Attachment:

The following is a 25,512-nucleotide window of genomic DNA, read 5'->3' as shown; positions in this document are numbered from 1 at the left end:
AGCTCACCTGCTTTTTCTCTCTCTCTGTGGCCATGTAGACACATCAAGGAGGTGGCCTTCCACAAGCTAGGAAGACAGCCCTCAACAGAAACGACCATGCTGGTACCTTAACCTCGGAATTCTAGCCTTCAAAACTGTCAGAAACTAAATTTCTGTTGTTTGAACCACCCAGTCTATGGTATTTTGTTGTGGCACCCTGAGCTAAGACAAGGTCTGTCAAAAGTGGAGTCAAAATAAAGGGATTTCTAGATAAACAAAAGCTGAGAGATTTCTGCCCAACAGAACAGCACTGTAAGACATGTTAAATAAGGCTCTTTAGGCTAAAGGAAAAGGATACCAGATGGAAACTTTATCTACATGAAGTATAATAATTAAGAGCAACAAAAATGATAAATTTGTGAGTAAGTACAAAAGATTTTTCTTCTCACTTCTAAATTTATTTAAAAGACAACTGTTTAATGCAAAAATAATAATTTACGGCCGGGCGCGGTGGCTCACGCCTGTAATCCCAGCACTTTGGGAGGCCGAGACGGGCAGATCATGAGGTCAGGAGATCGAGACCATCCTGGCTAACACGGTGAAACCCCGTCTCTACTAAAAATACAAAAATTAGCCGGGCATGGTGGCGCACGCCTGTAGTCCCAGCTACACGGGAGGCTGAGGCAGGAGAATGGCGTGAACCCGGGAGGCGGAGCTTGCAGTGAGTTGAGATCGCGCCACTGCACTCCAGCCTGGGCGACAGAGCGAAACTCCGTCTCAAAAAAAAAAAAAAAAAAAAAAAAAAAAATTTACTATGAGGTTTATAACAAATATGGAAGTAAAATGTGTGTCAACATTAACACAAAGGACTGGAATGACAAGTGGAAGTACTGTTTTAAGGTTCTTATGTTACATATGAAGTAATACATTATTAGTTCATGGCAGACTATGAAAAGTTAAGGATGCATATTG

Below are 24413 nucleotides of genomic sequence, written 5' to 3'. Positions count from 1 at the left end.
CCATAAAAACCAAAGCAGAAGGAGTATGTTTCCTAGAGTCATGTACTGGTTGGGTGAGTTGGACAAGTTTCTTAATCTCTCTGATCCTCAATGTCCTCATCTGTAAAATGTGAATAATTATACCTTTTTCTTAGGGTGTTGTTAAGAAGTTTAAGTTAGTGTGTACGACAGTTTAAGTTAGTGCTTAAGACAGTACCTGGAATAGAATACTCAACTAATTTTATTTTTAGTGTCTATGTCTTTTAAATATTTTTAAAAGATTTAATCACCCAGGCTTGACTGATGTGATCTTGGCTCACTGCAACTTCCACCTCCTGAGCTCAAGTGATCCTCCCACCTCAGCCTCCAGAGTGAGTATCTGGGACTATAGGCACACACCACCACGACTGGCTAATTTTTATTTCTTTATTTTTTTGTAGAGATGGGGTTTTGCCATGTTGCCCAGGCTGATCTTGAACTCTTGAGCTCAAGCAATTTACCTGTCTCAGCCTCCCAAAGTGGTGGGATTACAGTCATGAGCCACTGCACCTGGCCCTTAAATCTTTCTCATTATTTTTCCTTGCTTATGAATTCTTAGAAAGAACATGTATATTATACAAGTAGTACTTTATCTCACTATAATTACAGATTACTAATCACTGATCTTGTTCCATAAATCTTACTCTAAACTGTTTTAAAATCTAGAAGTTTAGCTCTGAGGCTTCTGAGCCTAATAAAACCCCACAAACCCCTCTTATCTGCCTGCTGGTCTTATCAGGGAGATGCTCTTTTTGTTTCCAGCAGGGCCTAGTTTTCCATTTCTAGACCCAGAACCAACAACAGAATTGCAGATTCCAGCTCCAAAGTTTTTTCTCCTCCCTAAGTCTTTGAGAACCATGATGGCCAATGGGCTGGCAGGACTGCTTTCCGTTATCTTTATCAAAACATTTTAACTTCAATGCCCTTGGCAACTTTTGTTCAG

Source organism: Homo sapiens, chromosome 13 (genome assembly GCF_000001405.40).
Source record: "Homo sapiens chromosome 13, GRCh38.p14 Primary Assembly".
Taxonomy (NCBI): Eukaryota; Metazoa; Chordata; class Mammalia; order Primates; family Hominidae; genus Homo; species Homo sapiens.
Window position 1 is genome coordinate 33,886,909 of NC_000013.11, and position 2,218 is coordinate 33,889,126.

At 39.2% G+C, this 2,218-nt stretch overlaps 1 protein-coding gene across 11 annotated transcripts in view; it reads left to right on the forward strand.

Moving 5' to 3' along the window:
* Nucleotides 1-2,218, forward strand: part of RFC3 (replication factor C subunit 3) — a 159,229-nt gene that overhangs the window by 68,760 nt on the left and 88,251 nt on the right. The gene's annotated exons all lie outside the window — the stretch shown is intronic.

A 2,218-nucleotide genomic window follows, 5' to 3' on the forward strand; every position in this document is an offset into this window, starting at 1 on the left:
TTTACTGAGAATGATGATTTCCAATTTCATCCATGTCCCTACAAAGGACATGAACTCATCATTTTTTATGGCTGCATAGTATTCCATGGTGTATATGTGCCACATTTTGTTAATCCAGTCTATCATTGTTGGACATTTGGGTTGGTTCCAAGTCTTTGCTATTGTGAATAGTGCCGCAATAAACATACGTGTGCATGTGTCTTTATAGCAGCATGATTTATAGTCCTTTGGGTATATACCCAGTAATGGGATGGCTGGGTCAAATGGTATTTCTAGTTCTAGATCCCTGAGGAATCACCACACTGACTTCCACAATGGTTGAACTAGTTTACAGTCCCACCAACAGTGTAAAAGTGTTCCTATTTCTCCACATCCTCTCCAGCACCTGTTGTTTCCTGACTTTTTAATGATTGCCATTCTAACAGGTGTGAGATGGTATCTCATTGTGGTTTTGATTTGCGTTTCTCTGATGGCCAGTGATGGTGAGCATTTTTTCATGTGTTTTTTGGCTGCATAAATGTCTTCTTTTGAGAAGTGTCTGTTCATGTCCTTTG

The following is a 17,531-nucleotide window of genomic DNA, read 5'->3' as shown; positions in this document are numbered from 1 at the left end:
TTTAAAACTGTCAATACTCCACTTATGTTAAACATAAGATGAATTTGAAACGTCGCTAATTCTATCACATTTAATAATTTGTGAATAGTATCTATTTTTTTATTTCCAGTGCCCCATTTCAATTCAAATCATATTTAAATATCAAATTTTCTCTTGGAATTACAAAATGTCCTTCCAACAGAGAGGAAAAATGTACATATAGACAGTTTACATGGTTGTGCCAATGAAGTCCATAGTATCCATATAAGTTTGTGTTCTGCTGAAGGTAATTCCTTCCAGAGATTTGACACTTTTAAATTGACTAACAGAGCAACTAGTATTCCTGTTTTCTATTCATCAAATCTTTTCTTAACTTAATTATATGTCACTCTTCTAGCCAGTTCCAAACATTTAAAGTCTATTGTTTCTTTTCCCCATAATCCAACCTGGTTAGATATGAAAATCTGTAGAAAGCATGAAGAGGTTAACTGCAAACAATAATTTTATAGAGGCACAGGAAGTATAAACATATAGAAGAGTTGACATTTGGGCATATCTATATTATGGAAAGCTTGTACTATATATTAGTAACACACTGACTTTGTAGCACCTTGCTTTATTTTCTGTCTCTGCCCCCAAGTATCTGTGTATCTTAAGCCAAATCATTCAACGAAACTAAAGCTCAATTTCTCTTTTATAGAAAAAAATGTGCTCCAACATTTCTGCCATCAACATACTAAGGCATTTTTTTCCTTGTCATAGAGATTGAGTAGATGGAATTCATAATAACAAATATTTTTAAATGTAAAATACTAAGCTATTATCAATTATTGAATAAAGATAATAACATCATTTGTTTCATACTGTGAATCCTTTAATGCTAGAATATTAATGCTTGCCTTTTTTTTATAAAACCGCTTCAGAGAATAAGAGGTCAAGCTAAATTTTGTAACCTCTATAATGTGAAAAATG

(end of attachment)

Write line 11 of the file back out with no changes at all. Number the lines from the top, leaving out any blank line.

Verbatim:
* Nucleotides 1-2,218, forward strand: part of RFC3 (replication factor C subunit 3) — a 159,229-nt gene that overhangs the window by 68,760 nt on the left and 88,251 nt on the right. The gene's annotated exons all lie outside the window — the stretch shown is intronic.